“What are the possibilities for ‘Beni’ vermillion red, a color that irradiates a fascinating beauty, and for the Isehan store, with its status as Japan’s only Beni shop today?
Beni is not only used as decoration, but as a good omen that symbolizes life, and has given color to the turning points in the lives of people for centuries. In this exhibit, Beni, symbolizing beauty in the Edo period, has transformed into a new entity at the hands of contemporary artist Noritaka Tatehana. What were the implications of the exhibit for Isehan, the foremost Beni shop in Japan, established a long time ago?
A new appearance for ‘Beni’ by Mr. Tatehana, merging time periods.
Through the exhibit, I was able to discover new aspects of Beni and its future pos-sibilities.
In this exhibit, Mr. Tatehana directed production of pieces using Beni from Isehan’s main store. Notably, heel-less shoes are of outstanding quality, displaying an iridescent color that has been considered difficult to produce. What did you feel when you saw works that reflected the future of Beni, that were not situated nei-ther in the past nor in the present? “I was very surprised. I never thought iridescent colors could be achieved so intensely on leather. And not in a small way like before, but in heel-less shoes. I was surprised by the power and presence of the work, expressed in an entirely new way. I think it was a great experience.” The reason for the alluring shimmer of Beni has not yet been made clear in tests of high quality materials. People are fascinated by Beni, including its mysterious appearance.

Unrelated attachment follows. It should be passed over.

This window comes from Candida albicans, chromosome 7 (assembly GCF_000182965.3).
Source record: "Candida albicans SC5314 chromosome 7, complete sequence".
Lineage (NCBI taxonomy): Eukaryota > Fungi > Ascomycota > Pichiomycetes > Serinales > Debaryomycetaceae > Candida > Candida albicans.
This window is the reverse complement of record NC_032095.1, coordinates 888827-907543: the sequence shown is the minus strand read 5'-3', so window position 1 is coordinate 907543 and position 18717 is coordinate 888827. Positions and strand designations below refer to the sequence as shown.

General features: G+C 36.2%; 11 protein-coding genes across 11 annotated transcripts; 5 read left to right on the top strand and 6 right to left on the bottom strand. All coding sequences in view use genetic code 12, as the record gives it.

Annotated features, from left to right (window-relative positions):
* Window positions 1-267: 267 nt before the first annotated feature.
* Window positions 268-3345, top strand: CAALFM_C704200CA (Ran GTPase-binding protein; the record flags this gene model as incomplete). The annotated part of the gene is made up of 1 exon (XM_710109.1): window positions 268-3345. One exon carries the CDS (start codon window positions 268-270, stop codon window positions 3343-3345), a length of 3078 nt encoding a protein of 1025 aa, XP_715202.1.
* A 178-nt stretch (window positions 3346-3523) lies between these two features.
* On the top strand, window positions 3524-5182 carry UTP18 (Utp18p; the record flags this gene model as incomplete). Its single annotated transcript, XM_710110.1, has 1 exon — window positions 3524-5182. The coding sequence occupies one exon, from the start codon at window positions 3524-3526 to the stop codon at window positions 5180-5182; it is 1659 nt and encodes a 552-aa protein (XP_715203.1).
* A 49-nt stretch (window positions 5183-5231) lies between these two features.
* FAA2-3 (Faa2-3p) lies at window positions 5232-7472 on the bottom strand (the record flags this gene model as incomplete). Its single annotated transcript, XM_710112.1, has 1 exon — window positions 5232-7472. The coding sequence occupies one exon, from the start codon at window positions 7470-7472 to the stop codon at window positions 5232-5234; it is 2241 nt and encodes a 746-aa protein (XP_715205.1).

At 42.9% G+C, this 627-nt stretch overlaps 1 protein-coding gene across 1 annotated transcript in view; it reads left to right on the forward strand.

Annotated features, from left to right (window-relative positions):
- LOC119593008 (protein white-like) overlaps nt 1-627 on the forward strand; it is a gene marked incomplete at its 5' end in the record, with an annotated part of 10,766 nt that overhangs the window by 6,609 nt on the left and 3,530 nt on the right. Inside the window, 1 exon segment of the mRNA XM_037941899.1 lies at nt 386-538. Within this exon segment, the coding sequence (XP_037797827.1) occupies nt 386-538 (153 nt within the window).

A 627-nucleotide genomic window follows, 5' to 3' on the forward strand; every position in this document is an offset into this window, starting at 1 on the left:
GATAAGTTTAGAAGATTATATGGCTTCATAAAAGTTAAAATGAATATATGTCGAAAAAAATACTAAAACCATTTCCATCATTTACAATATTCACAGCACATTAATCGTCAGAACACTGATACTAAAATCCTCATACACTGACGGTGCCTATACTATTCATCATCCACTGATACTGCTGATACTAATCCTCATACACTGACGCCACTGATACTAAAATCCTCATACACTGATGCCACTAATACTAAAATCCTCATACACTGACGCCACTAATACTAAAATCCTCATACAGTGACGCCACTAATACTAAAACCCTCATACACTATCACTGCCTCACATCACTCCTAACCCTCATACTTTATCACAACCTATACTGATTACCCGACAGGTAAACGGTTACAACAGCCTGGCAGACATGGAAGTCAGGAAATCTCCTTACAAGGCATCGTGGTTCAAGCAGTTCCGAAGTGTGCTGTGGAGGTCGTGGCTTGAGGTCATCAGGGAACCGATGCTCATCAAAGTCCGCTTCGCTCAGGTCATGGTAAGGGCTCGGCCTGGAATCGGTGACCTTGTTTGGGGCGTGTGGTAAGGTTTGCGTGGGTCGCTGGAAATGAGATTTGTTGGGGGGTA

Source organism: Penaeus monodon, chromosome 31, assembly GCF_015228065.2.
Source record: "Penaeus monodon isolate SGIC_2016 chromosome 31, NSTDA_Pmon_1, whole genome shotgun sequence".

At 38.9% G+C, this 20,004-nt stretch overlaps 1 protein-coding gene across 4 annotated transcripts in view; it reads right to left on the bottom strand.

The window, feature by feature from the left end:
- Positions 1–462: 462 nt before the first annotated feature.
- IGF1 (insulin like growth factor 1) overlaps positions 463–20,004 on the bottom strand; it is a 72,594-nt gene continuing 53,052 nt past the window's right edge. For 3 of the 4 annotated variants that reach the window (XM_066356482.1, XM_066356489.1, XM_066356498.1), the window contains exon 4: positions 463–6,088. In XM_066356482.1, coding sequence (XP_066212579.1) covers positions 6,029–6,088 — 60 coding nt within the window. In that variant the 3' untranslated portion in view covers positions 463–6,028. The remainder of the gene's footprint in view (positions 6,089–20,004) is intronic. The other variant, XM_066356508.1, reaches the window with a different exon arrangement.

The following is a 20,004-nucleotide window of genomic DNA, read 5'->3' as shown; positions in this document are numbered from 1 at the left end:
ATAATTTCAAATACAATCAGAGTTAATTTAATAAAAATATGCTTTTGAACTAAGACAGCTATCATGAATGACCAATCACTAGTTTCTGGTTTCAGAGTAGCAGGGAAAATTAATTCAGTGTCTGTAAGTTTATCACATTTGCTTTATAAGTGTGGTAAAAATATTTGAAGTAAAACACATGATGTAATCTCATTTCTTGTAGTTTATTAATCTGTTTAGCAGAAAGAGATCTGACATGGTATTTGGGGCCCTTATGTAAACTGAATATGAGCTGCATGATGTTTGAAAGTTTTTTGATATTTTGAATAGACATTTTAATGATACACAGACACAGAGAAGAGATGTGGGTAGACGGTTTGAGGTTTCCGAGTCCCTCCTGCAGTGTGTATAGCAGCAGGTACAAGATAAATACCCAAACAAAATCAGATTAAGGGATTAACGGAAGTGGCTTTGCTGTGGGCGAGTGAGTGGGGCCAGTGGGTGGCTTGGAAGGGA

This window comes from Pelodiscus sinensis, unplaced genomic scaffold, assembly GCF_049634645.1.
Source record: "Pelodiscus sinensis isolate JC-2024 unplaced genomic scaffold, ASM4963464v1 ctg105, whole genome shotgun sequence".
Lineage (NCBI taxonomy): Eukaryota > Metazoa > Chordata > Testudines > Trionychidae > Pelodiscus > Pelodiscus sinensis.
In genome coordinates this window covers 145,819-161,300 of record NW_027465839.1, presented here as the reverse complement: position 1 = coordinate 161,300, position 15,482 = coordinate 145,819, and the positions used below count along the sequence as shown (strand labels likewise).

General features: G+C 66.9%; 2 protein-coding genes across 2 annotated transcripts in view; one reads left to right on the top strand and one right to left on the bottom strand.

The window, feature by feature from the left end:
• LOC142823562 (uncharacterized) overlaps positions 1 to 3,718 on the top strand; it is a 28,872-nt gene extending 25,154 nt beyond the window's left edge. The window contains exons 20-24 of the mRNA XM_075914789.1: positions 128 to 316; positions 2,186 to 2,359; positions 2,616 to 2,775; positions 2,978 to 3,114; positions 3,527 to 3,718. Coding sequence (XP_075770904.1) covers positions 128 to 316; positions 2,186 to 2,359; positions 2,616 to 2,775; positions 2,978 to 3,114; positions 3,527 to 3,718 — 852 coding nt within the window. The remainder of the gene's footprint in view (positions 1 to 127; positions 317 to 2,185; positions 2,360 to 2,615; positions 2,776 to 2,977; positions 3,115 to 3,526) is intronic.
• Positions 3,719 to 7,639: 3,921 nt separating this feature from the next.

Iridescent color is a test of good quality red color, and the color changes with the user.
The appeal of Beni is that you feel a new impression every time you see the color, even if you are doing something that hasn’t changed in a long time.
While searching for the new possibilities of Beni, the main store of Isehan is prepared to continue the tradi-tion of being Japan’s only Beni shop. “It could be said that the ultimate Beni color had already been achieved in the Edo period, and these are not colors that can be produced reliably even in modern times. Artisans keep looking for fascinating colors that have remained unchanged for 400 years. Even though at that time this art form had achieved perfection, I think it is our role to continue to pass on the original charm while preserving its value, instead of merely considering it as an ancient art form. By taking this approach, I think people of all ages will always feel the value of Beni as a new thing.” At first glance, it is simple, but has many sides to it. I want them to feel the mysterious allure of Beni in the ‘EDO TOKYO RETHINK EXPO’.